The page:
The name Jacques Mesrine didn’t mean anything to me until this film came along, but he’s an icon to the French, a criminal superstar who boasted a gift for self-publicity that matched his talent for robbing banks. What John Dillinger was to the US in the 1930s, Mesrine was to France (and, for a spell, Canada) in the 1970s – Public Enemy No. 1.
Vincent Cassel, bad boy of French cinema, is suitably charismatic, volatile and dangerous in the lead role of Mesrine: Killer Instinct – the first half of director Jean-François Richet’s epic two-part biopic (the second, Mesrine: Public Enemy No. 1, opens at the end of the month). The movie kicks off with Mesrine’s bloody demise in 1979 at the hands of a special police hit squad (an act that’s still highly controversial in France) and then tracks back 20 years to show the start of his criminal career following brutalising service with the French army in Algeria.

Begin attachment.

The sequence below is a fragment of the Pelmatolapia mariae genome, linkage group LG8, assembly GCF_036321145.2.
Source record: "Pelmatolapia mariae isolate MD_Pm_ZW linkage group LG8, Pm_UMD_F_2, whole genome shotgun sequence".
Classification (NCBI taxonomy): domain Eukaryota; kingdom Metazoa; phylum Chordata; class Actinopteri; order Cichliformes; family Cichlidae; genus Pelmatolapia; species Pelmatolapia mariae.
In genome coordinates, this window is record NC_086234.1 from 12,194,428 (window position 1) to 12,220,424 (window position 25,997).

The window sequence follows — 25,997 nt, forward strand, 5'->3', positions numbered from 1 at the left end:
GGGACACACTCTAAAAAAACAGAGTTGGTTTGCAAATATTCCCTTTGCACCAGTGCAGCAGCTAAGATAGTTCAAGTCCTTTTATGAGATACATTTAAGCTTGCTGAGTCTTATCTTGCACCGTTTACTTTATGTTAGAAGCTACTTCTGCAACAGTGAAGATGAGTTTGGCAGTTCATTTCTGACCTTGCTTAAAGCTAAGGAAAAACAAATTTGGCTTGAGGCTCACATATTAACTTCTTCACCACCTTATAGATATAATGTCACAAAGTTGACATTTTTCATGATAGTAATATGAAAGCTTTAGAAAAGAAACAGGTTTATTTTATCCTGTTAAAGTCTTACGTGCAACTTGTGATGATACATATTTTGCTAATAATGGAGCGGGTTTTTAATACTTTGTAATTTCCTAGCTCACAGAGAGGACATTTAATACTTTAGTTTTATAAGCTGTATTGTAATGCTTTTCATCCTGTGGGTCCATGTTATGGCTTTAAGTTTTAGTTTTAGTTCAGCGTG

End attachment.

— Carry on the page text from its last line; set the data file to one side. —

Cassel dominates the film, but there’s colourful support from Gérard Depardieu, who appears as Mesrine’s gangster mentor, a shady figure linked to right-wing terror group the OAS, and from Cécile de France, who pops up later as Mesrine’s girlfriend (the Bonnie to his Clyde) at the time of his Canadian crime spree in the late-1960s, during which he staged a spectacular escape from the infamous Saint-Vincent-de-Paul prison. We know how it all ended for Mesrine, of course, but we’ll need to wait for the movie’s second half to see how his criminal exploits turned out in the 1970s.
On general release from 7th August.
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